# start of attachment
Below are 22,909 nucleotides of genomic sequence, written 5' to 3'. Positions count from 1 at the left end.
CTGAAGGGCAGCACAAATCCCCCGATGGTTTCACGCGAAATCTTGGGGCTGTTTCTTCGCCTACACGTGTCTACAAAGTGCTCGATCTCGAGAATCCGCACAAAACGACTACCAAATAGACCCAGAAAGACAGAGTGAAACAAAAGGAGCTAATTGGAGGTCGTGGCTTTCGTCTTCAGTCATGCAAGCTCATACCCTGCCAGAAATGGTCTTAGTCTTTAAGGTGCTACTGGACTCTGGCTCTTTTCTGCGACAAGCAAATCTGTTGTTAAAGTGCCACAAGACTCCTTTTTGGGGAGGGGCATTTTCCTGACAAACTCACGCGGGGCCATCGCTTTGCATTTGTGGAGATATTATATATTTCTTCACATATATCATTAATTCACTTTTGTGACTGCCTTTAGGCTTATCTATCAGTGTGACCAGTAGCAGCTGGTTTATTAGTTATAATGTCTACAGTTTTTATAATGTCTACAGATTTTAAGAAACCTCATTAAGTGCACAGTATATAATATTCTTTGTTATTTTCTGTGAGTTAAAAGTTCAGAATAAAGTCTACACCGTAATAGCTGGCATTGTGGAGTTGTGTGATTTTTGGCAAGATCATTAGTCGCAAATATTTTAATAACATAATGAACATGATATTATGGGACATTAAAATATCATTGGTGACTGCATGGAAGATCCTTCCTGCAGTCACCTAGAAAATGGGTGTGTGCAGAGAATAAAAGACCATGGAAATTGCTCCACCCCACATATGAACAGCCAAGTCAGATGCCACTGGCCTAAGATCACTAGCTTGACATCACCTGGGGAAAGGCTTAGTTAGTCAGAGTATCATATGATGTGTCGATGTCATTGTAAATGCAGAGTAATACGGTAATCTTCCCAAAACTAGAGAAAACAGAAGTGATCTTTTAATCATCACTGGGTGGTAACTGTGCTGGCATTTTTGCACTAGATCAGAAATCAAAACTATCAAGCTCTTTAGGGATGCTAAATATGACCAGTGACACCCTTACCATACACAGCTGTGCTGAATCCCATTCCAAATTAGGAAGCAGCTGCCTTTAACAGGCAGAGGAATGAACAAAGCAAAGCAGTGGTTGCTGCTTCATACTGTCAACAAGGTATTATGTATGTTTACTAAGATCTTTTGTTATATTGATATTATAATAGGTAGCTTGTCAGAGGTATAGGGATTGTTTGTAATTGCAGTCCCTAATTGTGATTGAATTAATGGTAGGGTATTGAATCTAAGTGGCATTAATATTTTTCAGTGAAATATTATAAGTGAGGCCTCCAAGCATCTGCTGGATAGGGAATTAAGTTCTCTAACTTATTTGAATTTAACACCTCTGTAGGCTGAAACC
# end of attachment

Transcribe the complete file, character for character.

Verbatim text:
Below are 22,909 nucleotides of genomic sequence, written 5' to 3'. Positions count from 1 at the left end.
CTGAAGGGCAGCACAAATCCCCCGATGGTTTCACGCGAAATCTTGGGGCTGTTTCTTCGCCTACACGTGTCTACAAAGTGCTCGATCTCGAGAATCCGCACAAAACGACTACCAAATAGACCCAGAAAGACAGAGTGAAACAAAAGGAGCTAATTGGAGGTCGTGGCTTTCGTCTTCAGTCATGCAAGCTCATACCCTGCCAGAAATGGTCTTAGTCTTTAAGGTGCTACTGGACTCTGGCTCTTTTCTGCGACAAGCAAATCTGTTGTTAAAGTGCCACAAGACTCCTTTTTGGGGAGGGGCATTTTCCTGACAAACTCACGCGGGGCCATCGCTTTGCATTTGTGGAGATATTATATATTTCTTCACATATATCATTAATTCACTTTTGTGACTGCCTTTAGGCTTATCTATCAGTGTGACCAGTAGCAGCTGGTTTATTAGTTATAATGTCTACAGTTTTTATAATGTCTACAGATTTTAAGAAACCTCATTAAGTGCACAGTATATAATATTCTTTGTTATTTTCTGTGAGTTAAAAGTTCAGAATAAAGTCTACACCGTAATAGCTGGCATTGTGGAGTTGTGTGATTTTTGGCAAGATCATTAGTCGCAAATATTTTAATAACATAATGAACATGATATTATGGGACATTAAAATATCATTGGTGACTGCATGGAAGATCCTTCCTGCAGTCACCTAGAAAATGGGTGTGTGCAGAGAATAAAAGACCATGGAAATTGCTCCACCCCACATATGAACAGCCAAGTCAGATGCCACTGGCCTAAGATCACTAGCTTGACATCACCTGGGGAAAGGCTTAGTTAGTCAGAGTATCATATGATGTGTCGATGTCATTGTAAATGCAGAGTAATACGGTAATCTTCCCAAAACTAGAGAAAACAGAAGTGATCTTTTAATCATCACTGGGTGGTAACTGTGCTGGCATTTTTGCACTAGATCAGAAATCAAAACTATCAAGCTCTTTAGGGATGCTAAATATGACCAGTGACACCCTTACCATACACAGCTGTGCTGAATCCCATTCCAAATTAGGAAGCAGCTGCCTTTAACAGGCAGAGGAATGAACAAAGCAAAGCAGTGGTTGCTGCTTCATACTGTCAACAAGGTATTATGTATGTTTACTAAGATCTTTTGTTATATTGATATTATAATAGGTAGCTTGTCAGAGGTATAGGGATTGTTTGTAATTGCAGTCCCTAATTGTGATTGAATTAATGGTAGGGTATTGAATCTAAGTGGCATTAATATTTTTCAGTGAAATATTATAAGTGAGGCCTCCAAGCATCTGCTGGATAGGGAATTAAGTTCTCTAACTTATTTGAATTTAACACCTCTGTAGGCTGAAACC